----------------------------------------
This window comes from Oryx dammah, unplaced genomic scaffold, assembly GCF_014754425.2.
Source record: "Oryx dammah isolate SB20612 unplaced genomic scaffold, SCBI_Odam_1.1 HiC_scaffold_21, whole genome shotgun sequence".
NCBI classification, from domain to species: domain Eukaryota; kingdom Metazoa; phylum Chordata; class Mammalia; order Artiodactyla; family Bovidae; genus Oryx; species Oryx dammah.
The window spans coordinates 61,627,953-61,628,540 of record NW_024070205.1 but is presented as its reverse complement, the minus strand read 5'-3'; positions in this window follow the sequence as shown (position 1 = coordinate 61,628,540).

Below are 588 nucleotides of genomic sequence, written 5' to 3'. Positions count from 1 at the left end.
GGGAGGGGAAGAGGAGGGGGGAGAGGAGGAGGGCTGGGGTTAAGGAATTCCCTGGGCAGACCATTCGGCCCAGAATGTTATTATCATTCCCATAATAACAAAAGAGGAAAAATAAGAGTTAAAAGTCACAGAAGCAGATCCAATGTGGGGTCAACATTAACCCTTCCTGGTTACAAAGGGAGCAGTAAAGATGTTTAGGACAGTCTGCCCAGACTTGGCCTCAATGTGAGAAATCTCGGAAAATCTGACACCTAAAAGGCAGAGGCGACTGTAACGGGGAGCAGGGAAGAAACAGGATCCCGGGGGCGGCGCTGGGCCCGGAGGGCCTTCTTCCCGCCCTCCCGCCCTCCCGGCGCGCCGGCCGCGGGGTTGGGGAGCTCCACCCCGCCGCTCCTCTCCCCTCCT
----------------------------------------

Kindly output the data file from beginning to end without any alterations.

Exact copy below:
This window comes from Oryx dammah, unplaced genomic scaffold, assembly GCF_014754425.2.
Source record: "Oryx dammah isolate SB20612 unplaced genomic scaffold, SCBI_Odam_1.1 HiC_scaffold_21, whole genome shotgun sequence".
NCBI classification, from domain to species: domain Eukaryota; kingdom Metazoa; phylum Chordata; class Mammalia; order Artiodactyla; family Bovidae; genus Oryx; species Oryx dammah.
The window spans coordinates 61,627,953-61,628,540 of record NW_024070205.1 but is presented as its reverse complement, the minus strand read 5'-3'; positions in this window follow the sequence as shown (position 1 = coordinate 61,628,540).

Below are 588 nucleotides of genomic sequence, written 5' to 3'. Positions count from 1 at the left end.
GGGAGGGGAAGAGGAGGGGGGAGAGGAGGAGGGCTGGGGTTAAGGAATTCCCTGGGCAGACCATTCGGCCCAGAATGTTATTATCATTCCCATAATAACAAAAGAGGAAAAATAAGAGTTAAAAGTCACAGAAGCAGATCCAATGTGGGGTCAACATTAACCCTTCCTGGTTACAAAGGGAGCAGTAAAGATGTTTAGGACAGTCTGCCCAGACTTGGCCTCAATGTGAGAAATCTCGGAAAATCTGACACCTAAAAGGCAGAGGCGACTGTAACGGGGAGCAGGGAAGAAACAGGATCCCGGGGGCGGCGCTGGGCCCGGAGGGCCTTCTTCCCGCCCTCCCGCCCTCCCGGCGCGCCGGCCGCGGGGTTGGGGAGCTCCACCCCGCCGCTCCTCTCCCCTCCT